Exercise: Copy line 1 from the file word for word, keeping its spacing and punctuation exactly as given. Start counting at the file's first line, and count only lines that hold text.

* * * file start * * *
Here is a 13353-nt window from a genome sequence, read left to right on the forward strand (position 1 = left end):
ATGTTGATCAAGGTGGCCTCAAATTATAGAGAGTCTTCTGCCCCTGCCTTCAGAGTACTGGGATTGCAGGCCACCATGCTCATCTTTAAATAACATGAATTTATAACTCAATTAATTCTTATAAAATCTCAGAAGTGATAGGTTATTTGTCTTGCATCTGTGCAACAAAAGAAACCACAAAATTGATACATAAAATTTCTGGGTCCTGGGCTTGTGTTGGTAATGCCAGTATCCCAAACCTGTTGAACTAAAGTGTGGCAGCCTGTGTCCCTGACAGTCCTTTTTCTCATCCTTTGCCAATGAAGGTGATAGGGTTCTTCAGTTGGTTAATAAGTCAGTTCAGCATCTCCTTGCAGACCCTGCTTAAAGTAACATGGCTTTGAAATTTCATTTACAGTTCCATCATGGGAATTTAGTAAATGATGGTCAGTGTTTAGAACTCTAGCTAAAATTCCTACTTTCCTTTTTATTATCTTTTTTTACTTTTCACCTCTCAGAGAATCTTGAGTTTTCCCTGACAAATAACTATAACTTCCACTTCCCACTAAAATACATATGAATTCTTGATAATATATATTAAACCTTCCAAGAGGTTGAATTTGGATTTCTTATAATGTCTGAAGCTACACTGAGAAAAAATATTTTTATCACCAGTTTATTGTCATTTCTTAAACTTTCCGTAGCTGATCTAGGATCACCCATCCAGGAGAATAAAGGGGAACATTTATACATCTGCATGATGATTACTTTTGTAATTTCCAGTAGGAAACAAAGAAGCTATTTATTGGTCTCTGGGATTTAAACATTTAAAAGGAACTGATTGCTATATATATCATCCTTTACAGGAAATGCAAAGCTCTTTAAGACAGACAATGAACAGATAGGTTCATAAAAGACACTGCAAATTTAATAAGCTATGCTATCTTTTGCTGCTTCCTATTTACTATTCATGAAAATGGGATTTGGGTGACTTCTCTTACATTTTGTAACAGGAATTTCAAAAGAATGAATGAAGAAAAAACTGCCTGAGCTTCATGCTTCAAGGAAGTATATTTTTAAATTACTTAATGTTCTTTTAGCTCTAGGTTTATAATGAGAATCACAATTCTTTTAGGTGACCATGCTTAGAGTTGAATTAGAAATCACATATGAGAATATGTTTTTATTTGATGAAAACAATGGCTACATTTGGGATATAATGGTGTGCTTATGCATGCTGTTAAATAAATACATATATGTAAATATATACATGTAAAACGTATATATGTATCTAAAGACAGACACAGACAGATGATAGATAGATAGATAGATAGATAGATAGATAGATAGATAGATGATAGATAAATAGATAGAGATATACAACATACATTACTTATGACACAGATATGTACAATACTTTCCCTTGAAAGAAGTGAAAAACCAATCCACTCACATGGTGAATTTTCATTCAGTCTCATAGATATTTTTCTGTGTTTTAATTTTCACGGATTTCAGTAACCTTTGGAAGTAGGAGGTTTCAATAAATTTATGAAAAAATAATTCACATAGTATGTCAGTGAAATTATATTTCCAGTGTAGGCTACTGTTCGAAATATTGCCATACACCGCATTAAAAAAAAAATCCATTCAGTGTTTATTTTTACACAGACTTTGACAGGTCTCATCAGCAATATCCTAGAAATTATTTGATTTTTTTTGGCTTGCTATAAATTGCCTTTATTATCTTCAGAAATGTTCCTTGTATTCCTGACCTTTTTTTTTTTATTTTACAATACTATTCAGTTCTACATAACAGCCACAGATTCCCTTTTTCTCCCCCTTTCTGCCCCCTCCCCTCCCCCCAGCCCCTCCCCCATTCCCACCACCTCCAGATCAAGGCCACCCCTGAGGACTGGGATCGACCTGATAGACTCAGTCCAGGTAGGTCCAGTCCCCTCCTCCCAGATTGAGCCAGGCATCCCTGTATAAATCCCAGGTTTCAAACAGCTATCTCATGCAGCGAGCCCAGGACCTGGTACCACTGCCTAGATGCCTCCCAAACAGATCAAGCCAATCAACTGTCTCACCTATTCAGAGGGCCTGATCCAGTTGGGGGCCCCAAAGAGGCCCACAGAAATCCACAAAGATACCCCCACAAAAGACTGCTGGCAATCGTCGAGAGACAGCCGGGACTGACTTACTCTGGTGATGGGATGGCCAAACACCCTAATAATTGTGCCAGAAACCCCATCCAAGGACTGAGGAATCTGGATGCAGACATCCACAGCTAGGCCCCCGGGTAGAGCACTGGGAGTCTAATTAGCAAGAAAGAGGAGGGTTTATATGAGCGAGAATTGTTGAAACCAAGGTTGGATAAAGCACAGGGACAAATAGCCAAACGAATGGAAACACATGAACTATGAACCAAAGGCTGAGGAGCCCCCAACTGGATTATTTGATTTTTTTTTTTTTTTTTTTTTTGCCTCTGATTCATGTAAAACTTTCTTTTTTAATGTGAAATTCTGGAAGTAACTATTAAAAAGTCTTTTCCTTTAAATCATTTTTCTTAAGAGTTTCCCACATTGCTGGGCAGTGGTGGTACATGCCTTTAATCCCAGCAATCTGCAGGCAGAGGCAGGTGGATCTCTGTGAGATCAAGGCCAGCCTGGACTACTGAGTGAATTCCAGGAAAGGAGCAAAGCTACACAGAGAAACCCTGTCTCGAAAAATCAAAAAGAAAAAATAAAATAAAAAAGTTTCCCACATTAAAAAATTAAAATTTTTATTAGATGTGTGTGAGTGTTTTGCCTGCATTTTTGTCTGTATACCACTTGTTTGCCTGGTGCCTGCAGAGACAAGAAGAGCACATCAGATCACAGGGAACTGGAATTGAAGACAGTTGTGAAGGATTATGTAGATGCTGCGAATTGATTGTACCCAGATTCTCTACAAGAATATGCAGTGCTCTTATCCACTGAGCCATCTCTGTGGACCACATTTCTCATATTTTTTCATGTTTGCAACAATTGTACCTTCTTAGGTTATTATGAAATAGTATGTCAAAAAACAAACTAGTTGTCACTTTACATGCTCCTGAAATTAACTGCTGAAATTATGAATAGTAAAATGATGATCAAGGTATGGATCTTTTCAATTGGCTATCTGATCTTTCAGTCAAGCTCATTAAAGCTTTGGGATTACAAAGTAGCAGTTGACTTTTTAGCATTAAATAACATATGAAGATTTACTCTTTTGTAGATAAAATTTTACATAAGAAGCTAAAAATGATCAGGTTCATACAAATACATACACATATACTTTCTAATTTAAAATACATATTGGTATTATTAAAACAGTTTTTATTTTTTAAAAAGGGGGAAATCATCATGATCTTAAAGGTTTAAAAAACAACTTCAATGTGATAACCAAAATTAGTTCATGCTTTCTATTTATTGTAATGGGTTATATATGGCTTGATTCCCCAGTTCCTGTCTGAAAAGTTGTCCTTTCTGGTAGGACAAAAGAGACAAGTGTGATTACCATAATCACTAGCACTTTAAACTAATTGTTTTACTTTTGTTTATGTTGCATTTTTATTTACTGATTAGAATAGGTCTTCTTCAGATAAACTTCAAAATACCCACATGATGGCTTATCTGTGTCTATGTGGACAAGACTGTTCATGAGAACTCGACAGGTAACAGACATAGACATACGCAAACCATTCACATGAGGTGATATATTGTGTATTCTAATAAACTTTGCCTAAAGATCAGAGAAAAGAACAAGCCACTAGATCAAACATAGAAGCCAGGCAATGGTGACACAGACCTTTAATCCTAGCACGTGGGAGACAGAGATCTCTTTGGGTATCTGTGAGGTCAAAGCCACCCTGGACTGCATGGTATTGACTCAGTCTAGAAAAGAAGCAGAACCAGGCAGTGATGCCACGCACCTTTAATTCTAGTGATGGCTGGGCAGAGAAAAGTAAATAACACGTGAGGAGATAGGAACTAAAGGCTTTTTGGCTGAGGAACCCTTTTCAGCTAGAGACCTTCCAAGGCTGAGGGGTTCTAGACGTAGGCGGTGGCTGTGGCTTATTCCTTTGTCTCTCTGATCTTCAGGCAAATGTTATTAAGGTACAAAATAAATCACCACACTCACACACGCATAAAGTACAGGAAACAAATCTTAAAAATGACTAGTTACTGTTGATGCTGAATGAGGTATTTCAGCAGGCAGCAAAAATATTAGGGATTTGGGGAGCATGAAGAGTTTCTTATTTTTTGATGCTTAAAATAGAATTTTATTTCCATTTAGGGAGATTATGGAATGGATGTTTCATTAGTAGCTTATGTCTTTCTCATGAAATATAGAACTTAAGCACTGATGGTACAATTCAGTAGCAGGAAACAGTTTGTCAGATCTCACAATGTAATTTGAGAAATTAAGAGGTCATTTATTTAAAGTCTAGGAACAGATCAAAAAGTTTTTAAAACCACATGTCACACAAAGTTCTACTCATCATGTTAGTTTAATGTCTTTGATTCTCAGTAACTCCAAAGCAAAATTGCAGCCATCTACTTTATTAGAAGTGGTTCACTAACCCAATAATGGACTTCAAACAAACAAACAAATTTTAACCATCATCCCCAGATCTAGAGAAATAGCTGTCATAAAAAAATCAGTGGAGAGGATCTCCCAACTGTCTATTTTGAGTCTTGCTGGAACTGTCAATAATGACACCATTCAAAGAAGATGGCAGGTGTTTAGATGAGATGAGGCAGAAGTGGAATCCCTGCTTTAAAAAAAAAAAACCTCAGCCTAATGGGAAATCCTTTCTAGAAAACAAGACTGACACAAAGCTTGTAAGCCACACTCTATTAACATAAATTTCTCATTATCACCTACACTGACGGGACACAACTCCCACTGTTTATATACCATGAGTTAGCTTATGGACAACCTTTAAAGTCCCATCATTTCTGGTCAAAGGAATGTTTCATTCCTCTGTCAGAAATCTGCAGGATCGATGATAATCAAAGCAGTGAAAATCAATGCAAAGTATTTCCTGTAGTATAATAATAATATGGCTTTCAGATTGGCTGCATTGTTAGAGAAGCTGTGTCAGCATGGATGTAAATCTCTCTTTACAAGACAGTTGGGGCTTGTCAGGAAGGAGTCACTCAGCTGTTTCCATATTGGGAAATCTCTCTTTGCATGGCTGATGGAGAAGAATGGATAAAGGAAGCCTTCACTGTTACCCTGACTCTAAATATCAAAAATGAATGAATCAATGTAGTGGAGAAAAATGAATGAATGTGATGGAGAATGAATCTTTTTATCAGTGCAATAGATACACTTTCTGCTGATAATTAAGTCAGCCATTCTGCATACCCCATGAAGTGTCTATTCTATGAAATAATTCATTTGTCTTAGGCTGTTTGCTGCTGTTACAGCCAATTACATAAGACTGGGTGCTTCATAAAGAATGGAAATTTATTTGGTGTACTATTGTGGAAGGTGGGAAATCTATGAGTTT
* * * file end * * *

Here is a 13353-nt window from a genome sequence, read left to right on the forward strand (position 1 = left end):